by Rachel Maddow
Written with bracing wit and intelligence, Rachel Maddow’s Drift argues that we’ve drifted away from America’s original ideals and become a nation weirdly at peace with perpetual war, with all the financial and human costs that entails. To understand how we’ve arrived at such a dangerous place, Maddow takes us from the Vietnam War to today’s war in Afghanistan, along the way exploring the disturbing rise of executive authority, the gradual outsourcing of our war-making capabilities to private companies, the plummeting percentage of American families whose children fight our constant wars for us, and even the changing fortunes of G.I. Joe. She offers up a fresh, unsparing appraisal of Reagan’s radical presidency. Ultimately, she shows us just how much we stand to lose by allowing the priorities of the national security state to overpower our political discourse.
Sensible yet provocative, dead serious yet seriously funny, Drift will reinvigorate a “loud and jangly” political debate about how, when, and where to apply America’s strength and power–and who gets to make those decisions.
Review: I gave this 4 out of 5 stars. I felt 3 was an unfair rating, so I went with 4.
It’s going to be difficult to write this review. Let me start off by talking about how I even heard about this book and why I wanted to read it.
I frequently watch The Colbert Report on Comedy Central since he is absolutely hilarious to me. I don’t care much for John Stewart, but will sometimes catch part of his show since it’s right before Colbert. I happened to catch the interview between Stewart and Maddow talking about this book. I know a little bit about Maddow, but I avoid news talk shows like the plague. I’m neither liberal nor conservative and try to kind of stay out of bipartisan issues. When Maddow talked about her book, she mentioned a problem with the military drifting away from the rest of the country and how that has impacted us as a nation. She mentioned the insane amount of private contractors and how we as the public are largely uninvolved in war and how these things matter and they’ve slowly happened over the course of time. She wrote the book to explain how this has happened and said there are ways to fix it, which she says at the end of the book. And most importantly, she said this isn’t a right vs. left issue but an issue that everyone has had a hand it. And it’s not a conspiracy. It’s just how things have happened.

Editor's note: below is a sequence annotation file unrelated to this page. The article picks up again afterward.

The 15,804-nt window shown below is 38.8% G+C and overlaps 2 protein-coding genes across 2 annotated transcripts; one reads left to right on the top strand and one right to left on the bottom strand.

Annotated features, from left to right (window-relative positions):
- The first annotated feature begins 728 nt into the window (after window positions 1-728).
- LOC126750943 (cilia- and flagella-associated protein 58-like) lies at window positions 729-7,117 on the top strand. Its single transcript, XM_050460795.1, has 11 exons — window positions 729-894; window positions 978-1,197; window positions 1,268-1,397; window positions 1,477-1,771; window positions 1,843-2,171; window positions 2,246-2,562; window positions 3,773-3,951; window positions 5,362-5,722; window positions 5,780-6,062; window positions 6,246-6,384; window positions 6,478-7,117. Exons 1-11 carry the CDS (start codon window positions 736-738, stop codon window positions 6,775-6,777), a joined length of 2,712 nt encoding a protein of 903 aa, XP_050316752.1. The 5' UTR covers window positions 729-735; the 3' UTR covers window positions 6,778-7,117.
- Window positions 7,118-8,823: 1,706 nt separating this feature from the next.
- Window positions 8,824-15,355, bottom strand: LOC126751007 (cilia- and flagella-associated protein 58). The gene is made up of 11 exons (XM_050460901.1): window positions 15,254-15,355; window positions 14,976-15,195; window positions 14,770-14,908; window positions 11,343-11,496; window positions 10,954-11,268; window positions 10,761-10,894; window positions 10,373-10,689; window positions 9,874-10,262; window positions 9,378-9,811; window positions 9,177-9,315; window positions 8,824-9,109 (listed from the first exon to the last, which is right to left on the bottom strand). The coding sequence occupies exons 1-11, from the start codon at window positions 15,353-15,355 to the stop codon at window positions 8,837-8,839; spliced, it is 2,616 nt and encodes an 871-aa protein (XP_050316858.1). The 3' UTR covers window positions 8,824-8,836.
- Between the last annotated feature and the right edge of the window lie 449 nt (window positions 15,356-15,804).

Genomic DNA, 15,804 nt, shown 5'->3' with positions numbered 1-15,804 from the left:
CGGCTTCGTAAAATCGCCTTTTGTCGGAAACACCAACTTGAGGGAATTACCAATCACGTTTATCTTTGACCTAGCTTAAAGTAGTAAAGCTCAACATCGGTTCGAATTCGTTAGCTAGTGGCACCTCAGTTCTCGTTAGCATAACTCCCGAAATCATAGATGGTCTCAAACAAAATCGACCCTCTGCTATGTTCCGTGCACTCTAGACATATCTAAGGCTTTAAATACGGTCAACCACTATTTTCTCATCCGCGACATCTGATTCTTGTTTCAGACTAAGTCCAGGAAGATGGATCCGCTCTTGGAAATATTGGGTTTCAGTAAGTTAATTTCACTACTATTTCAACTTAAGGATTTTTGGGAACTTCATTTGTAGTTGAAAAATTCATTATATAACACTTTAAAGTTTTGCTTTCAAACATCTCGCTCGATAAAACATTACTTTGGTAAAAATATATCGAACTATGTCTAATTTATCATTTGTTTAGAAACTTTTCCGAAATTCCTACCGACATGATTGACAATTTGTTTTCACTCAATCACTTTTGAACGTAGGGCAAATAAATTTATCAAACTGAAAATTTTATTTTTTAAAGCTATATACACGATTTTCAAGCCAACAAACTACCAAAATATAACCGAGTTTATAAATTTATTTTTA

Instantly, my ears perked up. I liked that this would be nonpartisan. I liked that she wasn’t trying to create some conspiracy or hint at one. And of course, the issue of the military becoming this off to the side separate entity hasn’t gone unnoticed by me. History class in school usually doesn’t make it very far into the present. But I do remember a bit about WW2 (how could we not at least discuss that for a bit?) and I remember all the factories churning out materials for the guys at war, the women working in those factories making war items for their men, shipped off. And the rations. And this overwhelming sense of TOGETHERNESS and determination. Those people knew they were at war and they felt it. So why, in my entire lifetime, have I not felt like we were at war? It doesn’t have the slightest impact on my daily life, really. (I say that sadly, not happily) And I have always felt that it should. War should hurt. We should grow and learn and suffer through it to become stronger.
So of course, I wanted this book, regardless of my political views.